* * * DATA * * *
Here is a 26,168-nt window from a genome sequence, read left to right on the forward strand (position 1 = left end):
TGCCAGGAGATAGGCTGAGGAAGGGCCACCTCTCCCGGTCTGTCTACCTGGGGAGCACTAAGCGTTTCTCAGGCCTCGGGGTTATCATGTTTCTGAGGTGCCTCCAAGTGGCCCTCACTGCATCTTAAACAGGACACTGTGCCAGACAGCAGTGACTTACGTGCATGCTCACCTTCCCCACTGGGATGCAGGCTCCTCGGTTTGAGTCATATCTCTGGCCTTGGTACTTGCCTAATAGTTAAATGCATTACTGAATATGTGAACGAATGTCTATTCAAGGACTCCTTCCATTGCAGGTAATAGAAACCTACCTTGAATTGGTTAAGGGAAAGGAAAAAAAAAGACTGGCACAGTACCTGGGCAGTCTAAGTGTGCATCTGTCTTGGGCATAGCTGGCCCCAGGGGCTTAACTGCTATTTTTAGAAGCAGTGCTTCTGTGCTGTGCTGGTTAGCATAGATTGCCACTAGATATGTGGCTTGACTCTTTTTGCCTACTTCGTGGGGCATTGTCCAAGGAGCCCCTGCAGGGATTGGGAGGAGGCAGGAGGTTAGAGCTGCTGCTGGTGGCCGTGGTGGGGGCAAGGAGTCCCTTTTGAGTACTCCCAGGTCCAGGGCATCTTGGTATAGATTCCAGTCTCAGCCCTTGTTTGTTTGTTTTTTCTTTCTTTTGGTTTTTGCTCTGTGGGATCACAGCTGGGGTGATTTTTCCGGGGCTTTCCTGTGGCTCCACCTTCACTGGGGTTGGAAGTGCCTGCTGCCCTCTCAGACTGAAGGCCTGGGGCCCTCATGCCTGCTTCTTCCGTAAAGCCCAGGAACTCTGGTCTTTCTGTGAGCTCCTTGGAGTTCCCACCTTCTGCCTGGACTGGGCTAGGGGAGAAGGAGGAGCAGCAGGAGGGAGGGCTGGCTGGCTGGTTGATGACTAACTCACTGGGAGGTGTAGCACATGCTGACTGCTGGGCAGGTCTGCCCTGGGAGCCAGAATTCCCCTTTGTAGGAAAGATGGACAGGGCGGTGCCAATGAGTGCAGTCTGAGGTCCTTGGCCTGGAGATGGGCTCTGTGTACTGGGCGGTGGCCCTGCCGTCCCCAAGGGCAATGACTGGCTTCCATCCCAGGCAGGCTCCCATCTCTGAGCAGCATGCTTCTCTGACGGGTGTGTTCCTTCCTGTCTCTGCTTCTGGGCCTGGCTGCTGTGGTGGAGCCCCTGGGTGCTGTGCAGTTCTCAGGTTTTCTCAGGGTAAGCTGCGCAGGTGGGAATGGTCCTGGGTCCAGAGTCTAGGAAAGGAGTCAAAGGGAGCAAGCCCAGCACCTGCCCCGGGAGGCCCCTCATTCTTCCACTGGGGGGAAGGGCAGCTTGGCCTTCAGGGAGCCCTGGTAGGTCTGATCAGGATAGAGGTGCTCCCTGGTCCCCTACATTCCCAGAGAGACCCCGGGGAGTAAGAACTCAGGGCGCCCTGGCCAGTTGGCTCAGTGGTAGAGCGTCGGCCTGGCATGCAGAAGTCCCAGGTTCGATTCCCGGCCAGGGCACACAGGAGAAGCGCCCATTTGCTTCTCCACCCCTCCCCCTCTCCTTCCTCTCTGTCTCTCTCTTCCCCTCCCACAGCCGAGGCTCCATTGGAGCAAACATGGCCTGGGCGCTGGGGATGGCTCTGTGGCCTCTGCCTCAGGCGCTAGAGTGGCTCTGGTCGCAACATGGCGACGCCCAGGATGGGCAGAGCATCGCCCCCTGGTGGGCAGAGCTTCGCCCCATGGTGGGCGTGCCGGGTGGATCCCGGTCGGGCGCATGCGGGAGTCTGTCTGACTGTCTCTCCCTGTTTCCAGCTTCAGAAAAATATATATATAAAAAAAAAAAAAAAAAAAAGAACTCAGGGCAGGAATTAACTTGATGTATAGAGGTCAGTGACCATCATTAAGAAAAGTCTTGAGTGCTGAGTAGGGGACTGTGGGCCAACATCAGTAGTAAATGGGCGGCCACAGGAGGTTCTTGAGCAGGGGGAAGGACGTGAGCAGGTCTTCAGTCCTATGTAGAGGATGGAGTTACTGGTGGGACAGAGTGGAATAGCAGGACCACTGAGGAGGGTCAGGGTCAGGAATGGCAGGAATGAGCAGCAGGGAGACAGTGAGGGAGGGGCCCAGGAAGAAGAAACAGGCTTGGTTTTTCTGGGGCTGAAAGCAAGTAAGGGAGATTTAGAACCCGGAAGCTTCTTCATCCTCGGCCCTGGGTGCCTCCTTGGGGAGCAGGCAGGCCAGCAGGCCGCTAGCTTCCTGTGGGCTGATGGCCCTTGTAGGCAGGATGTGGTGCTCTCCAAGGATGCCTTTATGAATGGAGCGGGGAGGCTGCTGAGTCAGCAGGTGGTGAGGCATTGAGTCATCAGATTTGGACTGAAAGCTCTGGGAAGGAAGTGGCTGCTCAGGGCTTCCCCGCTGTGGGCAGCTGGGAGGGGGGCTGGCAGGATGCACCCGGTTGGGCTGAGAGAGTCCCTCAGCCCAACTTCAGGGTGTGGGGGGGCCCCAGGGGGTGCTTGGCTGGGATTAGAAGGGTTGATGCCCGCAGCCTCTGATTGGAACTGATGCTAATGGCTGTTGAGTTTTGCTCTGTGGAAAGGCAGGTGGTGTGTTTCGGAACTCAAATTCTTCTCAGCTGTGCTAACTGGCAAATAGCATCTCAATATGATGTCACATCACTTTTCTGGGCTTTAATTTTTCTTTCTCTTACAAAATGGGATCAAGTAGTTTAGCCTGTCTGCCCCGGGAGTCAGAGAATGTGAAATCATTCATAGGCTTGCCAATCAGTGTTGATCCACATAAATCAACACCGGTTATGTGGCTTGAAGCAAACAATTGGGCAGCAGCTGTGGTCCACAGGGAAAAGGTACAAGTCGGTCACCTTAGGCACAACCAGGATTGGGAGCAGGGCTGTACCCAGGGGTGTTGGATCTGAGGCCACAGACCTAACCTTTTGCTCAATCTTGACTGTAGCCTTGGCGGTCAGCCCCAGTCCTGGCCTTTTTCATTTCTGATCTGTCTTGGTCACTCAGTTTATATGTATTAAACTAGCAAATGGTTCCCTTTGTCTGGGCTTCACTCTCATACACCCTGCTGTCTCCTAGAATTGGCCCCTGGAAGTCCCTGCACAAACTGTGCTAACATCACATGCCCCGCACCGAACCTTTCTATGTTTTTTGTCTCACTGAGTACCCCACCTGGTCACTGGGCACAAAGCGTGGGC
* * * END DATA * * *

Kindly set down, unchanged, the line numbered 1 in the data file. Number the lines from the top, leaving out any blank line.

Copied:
Here is a 26,168-nt window from a genome sequence, read left to right on the forward strand (position 1 = left end):